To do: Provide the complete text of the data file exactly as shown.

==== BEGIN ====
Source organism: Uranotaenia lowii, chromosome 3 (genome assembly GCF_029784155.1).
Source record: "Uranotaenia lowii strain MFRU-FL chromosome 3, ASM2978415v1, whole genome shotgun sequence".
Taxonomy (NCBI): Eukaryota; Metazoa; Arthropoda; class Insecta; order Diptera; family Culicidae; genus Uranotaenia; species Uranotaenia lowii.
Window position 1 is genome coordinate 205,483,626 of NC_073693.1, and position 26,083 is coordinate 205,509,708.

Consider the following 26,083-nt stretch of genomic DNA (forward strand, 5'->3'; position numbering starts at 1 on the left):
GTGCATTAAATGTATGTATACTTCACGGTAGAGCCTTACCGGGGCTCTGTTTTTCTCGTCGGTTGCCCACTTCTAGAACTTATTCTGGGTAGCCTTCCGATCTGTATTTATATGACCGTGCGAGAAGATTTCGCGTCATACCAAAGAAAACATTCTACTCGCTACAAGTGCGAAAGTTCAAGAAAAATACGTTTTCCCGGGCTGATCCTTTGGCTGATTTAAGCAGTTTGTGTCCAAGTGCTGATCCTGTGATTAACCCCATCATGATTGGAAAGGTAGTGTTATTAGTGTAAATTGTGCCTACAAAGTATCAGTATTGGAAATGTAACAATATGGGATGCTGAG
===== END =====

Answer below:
Source organism: Uranotaenia lowii, chromosome 3 (genome assembly GCF_029784155.1).
Source record: "Uranotaenia lowii strain MFRU-FL chromosome 3, ASM2978415v1, whole genome shotgun sequence".
Taxonomy (NCBI): Eukaryota; Metazoa; Arthropoda; class Insecta; order Diptera; family Culicidae; genus Uranotaenia; species Uranotaenia lowii.
Window position 1 is genome coordinate 205,483,626 of NC_073693.1, and position 26,083 is coordinate 205,509,708.

Consider the following 26,083-nt stretch of genomic DNA (forward strand, 5'->3'; position numbering starts at 1 on the left):
GTGCATTAAATGTATGTATACTTCACGGTAGAGCCTTACCGGGGCTCTGTTTTTCTCGTCGGTTGCCCACTTCTAGAACTTATTCTGGGTAGCCTTCCGATCTGTATTTATATGACCGTGCGAGAAGATTTCGCGTCATACCAAAGAAAACATTCTACTCGCTACAAGTGCGAAAGTTCAAGAAAAATACGTTTTCCCGGGCTGATCCTTTGGCTGATTTAAGCAGTTTGTGTCCAAGTGCTGATCCTGTGATTAACCCCATCATGATTGGAAAGGTAGTGTTATTAGTGTAAATTGTGCCTACAAAGTATCAGTATTGGAAATGTAACAATATGGGATGCTGAG